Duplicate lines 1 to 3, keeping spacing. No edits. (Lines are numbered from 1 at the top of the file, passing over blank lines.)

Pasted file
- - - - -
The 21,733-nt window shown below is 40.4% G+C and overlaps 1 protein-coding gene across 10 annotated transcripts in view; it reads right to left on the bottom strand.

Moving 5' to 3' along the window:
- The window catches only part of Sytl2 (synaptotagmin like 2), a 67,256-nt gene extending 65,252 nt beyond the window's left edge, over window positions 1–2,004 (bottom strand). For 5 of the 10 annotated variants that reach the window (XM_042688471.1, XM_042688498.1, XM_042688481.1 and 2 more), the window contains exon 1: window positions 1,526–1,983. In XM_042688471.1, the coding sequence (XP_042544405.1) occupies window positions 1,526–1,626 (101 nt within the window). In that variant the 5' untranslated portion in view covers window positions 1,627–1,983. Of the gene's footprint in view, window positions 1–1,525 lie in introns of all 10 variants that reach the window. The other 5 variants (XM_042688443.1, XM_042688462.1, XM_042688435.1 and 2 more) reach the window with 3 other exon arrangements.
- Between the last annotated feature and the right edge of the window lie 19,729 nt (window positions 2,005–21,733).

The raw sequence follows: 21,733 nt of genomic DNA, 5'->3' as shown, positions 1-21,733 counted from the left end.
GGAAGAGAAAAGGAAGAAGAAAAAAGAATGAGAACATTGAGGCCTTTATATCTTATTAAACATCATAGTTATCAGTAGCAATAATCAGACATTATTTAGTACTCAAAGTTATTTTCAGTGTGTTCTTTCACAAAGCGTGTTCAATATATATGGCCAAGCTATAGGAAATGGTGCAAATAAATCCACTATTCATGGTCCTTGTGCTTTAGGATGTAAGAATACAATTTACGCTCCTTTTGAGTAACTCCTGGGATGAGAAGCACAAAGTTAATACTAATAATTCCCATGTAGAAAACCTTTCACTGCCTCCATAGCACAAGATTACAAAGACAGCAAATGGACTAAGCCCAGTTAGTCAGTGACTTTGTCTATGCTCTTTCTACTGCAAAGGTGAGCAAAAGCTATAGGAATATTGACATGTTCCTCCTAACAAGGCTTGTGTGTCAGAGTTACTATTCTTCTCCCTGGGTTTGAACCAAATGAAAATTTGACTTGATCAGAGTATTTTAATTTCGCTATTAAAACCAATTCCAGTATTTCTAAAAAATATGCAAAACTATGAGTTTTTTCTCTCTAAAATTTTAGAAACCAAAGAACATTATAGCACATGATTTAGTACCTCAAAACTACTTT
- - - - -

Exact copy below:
The 21,733-nt window shown below is 40.4% G+C and overlaps 1 protein-coding gene across 10 annotated transcripts in view; it reads right to left on the bottom strand.

Moving 5' to 3' along the window:
- The window catches only part of Sytl2 (synaptotagmin like 2), a 67,256-nt gene extending 65,252 nt beyond the window's left edge, over window positions 1–2,004 (bottom strand). For 5 of the 10 annotated variants that reach the window (XM_042688471.1, XM_042688498.1, XM_042688481.1 and 2 more), the window contains exon 1: window positions 1,526–1,983. In XM_042688471.1, the coding sequence (XP_042544405.1) occupies window positions 1,526–1,626 (101 nt within the window). In that variant the 5' untranslated portion in view covers window positions 1,627–1,983. Of the gene's footprint in view, window positions 1–1,525 lie in introns of all 10 variants that reach the window. The other 5 variants (XM_042688443.1, XM_042688462.1, XM_042688435.1 and 2 more) reach the window with 3 other exon arrangements.